Conspiracy theorists scaremonger over self-spreading vaccines

Masho Lomashvili


Disinformation actors are looking for new ways to revive engagement with Covid-19 vaccine conspiracies. And they’ve hit on a new narrative to scare their followers into fresh outrage. 

“The Threat of Self-Spreading Vaccines” reads the headline of one article that is doing the rounds on social media. It claims scientists are developing a new form of vaccination that requires only a fraction to be inoculated for the vaccine to  spread through the whole population. 

Before we start debunking the actual texts of these pseudoscientific articles, let’s first examine the concept of self-spreading vaccines. It’s the idea that vaccines themselves could be as contagious as the diseases they fight. Researchers are developing self-spreading vaccines for use on wildlife, to enable the spread of the vaccine through a given animal population while only having to vaccinate about 5% of animals. But such vaccines have never been used on humans.

The research into self-spreading vaccines first emerged in the 1980s, when a small number of scientists started thinking of ways to fight viruses at the source — by stopping them spreading among animals, with a mind to stopping animals transmitting these viruses to humans. 

The first and only field trial of transmissible vaccines was conducted in 1999 by José Manuel Sánchez-Vizcaíno who led a team of researchers to Isla del Aire in Spain. The vaccine was tested against two viral diseases in rabbits: Rabbit hemorrhagic disease and myxomatosis. Some 56% of the rabbits developed antibodies to both viruses, indicating that the vaccine had successfully spread.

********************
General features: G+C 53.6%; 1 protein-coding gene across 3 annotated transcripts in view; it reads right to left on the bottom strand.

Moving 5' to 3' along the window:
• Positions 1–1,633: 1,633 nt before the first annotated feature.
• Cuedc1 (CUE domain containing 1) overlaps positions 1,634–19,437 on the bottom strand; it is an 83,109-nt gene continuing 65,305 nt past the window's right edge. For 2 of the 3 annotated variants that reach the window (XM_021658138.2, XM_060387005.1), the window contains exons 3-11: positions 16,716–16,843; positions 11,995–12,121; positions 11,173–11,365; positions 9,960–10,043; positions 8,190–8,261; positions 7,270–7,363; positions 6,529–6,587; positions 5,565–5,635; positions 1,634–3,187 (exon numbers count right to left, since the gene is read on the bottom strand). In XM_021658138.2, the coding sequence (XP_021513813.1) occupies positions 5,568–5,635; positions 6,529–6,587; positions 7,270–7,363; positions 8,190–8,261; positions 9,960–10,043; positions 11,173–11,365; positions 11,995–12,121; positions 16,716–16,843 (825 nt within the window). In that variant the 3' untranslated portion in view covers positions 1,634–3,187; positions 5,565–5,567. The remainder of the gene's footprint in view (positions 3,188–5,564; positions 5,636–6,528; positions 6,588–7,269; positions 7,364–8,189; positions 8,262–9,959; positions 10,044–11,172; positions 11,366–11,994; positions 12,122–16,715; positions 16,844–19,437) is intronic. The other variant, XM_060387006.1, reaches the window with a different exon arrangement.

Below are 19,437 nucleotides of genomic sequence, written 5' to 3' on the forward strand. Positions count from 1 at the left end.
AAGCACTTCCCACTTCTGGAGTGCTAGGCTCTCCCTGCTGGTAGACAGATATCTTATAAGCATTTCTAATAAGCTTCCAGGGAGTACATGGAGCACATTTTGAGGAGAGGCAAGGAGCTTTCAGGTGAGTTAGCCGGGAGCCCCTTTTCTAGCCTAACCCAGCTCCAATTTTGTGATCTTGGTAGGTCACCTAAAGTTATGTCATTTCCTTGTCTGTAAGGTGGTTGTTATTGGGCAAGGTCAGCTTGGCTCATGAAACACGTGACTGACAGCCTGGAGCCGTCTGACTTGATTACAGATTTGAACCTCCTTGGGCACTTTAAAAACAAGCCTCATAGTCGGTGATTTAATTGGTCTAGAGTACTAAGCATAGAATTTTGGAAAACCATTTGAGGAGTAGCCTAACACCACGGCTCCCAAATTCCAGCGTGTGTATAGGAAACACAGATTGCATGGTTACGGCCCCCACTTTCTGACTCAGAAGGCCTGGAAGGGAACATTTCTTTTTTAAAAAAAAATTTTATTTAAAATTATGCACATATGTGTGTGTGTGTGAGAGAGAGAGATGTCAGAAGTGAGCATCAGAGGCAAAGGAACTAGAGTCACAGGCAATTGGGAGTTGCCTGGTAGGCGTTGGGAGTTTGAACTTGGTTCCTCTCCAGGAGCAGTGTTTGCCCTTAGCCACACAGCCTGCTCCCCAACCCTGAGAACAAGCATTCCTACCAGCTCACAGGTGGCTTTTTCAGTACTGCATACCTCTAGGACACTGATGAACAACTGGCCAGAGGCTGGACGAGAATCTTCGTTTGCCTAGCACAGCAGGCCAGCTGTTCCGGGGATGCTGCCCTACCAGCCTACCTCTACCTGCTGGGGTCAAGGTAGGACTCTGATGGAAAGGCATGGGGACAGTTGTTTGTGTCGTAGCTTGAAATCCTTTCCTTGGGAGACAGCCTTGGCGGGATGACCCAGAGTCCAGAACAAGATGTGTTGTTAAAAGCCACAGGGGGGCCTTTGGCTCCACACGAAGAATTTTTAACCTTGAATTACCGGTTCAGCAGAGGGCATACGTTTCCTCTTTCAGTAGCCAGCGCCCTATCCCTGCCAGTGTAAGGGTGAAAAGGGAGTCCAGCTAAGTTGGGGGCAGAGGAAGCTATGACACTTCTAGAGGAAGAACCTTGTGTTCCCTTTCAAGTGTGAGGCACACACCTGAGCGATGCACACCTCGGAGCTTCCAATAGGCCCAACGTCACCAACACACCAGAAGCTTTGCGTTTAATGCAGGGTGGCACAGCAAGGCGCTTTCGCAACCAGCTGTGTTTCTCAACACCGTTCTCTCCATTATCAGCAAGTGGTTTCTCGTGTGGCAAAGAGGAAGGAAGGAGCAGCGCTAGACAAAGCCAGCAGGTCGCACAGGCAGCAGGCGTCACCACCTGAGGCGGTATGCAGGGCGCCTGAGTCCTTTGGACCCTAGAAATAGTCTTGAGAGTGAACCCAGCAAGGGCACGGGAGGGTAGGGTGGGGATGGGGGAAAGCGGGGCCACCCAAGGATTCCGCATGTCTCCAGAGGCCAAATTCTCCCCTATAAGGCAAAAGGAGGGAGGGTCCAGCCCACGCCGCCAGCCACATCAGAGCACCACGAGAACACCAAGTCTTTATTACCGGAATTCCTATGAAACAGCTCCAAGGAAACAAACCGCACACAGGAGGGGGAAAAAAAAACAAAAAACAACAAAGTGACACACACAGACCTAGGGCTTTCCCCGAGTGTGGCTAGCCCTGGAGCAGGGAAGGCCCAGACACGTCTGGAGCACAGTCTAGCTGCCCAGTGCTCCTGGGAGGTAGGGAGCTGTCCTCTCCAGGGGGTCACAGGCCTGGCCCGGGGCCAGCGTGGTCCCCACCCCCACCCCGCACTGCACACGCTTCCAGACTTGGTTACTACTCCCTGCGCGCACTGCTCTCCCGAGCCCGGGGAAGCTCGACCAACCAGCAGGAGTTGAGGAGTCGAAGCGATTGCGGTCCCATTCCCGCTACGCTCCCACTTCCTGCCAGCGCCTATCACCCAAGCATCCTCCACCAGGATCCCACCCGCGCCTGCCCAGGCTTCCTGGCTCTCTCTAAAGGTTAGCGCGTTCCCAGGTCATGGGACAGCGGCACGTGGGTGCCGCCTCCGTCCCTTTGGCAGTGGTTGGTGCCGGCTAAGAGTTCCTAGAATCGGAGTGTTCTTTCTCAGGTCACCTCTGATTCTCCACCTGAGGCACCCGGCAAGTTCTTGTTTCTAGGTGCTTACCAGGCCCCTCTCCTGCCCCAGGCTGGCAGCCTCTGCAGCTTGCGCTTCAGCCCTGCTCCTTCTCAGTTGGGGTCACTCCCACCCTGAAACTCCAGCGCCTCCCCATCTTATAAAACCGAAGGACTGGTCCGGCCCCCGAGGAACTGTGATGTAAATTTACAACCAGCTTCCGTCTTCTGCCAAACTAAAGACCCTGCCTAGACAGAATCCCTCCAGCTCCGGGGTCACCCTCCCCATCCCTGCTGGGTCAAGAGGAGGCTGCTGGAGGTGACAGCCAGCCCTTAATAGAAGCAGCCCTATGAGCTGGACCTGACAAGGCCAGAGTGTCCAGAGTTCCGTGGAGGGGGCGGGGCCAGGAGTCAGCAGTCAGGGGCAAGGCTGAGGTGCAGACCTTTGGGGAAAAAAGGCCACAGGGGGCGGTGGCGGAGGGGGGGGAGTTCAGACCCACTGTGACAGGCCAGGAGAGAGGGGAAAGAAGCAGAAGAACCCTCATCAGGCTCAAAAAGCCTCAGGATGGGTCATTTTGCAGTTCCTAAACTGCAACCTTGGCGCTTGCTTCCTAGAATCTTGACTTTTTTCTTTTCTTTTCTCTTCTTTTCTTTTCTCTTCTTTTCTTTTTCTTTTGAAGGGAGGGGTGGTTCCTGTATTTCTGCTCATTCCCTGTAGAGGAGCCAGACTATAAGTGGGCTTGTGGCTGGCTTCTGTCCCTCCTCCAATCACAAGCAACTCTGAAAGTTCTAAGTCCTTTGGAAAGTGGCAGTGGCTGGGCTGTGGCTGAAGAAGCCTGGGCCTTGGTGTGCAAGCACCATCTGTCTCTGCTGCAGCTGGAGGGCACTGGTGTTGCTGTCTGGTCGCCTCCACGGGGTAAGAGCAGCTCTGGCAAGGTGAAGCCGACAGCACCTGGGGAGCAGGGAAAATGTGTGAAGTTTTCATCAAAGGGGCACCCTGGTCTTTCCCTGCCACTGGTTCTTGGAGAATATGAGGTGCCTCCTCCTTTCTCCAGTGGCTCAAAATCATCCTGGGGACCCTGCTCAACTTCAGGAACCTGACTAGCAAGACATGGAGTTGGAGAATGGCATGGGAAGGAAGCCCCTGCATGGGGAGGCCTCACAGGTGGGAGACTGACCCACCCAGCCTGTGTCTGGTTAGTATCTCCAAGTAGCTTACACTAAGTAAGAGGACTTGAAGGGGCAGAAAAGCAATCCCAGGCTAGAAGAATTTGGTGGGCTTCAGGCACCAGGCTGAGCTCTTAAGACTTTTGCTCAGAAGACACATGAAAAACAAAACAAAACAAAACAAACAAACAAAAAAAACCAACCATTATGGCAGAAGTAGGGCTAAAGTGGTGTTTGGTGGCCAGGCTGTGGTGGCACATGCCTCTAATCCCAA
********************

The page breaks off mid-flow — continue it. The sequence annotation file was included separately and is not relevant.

I asked James Bull, a Professor in Molecular Biology at the University of Texas about this experiment. He noted that “There was nothing to suggest that the vaccine was harmful, but I doubt that the rabbits were studied in such detail that subtle effects would have been identified.”

Either way, due to the lack of interest and funding, the research around transmissible vaccines died out. Until a few years ago, when a small number of scientists, like Bull himself, revived the idea.

Scott Nuismer is a professor at the University of Idaho who conducts mathematical modeling studies of self-spreading vaccines, he has previously worked with Bull on an article that generated major media interest in the subject.

I asked him how close we are to developing safe self-spreading vaccines. He wrote back the following: “My best guess is that it will be at least five years until an effective self-spreading vaccine for ANIMALS can be developed. There are many challenges to making this technology work.”